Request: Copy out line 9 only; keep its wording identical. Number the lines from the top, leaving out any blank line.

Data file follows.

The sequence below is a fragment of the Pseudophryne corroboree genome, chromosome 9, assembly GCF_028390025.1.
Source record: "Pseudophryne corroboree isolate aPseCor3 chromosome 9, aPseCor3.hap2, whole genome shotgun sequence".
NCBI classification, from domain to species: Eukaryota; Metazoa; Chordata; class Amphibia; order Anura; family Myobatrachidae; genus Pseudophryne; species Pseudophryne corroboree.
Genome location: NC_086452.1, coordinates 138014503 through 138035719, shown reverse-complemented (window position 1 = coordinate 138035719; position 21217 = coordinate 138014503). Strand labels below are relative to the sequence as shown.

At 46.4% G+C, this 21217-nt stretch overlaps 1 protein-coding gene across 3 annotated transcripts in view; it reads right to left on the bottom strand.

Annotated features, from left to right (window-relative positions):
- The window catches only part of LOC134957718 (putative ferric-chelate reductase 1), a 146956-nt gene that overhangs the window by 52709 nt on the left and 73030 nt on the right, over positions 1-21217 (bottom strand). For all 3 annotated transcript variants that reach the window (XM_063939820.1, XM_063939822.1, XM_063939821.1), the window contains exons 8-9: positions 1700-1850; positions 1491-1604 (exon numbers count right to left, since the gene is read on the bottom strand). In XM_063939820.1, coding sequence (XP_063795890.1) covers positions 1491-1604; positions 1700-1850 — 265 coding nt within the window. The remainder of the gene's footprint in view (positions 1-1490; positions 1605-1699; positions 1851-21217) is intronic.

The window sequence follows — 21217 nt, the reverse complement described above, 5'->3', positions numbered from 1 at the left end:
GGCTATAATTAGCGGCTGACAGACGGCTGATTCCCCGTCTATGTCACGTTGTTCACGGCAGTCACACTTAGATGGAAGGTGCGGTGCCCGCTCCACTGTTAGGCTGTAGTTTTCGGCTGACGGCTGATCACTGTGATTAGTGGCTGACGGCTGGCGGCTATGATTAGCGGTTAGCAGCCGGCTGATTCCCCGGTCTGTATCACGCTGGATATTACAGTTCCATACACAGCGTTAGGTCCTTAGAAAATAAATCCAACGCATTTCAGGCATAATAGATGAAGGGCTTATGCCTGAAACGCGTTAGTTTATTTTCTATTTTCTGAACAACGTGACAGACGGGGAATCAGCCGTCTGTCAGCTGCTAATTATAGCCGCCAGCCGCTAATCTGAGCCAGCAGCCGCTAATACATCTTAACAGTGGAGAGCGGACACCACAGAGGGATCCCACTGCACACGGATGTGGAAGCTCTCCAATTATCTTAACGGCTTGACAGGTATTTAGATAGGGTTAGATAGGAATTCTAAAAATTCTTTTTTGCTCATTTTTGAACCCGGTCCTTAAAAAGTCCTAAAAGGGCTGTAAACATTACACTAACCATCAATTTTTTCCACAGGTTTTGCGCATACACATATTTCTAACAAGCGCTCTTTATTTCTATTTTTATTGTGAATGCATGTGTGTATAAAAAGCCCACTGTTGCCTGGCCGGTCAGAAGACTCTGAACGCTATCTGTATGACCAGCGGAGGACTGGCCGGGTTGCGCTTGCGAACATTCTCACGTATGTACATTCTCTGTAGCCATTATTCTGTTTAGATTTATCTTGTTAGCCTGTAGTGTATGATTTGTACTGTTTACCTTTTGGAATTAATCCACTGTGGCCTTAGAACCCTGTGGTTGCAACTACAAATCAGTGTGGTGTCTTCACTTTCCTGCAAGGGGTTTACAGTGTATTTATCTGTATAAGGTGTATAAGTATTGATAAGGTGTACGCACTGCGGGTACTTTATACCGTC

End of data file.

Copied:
GGCTATAATTAGCGGCTGACAGACGGCTGATTCCCCGTCTATGTCACGTTGTTCACGGCAGTCACACTTAGATGGAAGGTGCGGTGCCCGCTCCACTGTTAGGCTGTAGTTTTCGGCTGACGGCTGATCACTGTGATTAGTGGCTGACGGCTGGCGGCTATGATTAGCGGTTAGCAGCCGGCTGATTCCCCGGTCTGTATCACGCTGGATATTACAGTTCCATACACAGCGTTAGGTCCTTAGAAAATAAATCCAACGCATTTCAGGCATAATAGATGAAGGGCTTATGCCTGAAACGCGTTAGTTTATTTTCTATTTTCTGAACAACGTGACAGACGGGGAATCAGCCGTCTGTCAGCTGCTAATTATAGCCGCCAGCCGCTAATCTGAGCCAGCAGCCGCTAATACATCTTAACAGTGGAGAGCGGACACCACAGAGGGATCCCACTGCACACGGATGTGGAAGCTCTCCAATTATCTTAACGGCTTGACAGGTATTTAGATAGGGTTAGATAGGAATTCTAAAAATTCTTTTTTGCTCATTTTTGAACCCGGTCCTTAAAAAGTCCTAAAAGGGCTGTAAACATTACACTAACCATCAATTTTTTCCACAGGTTTTGCGCATACACATATTTCTAACAAGCGCTCTTTATTTCTATTTTTATTGTGAATGCATGTGTGTATAAAAAGCCCACTGTTGCCTGGCCGGTCAGAAGACTCTGAACGCTATCTGTATGACCAGCGGAGGACTGGCCGGGTTGCGCTTGCGAACATTCTCACGTATGTACATTCTCTGTAGCCATTATTCTGTTTAGATTTATCTTGTTAGCCTGTAGTGTATGATTTGTACTGTTTACCTTTTGGAATTAATCCACTGTGGCCTTAGAACCCTGTGGTTGCAACTACAAATCAGTGTGGTGTCTTCACTTTCCTGCAAGGGGTTTACAGTGTATTTATCTGTATAAGGTGTATAAGTATTGATAAGGTGTACGCACTGCGGGTACTTTATACCGTC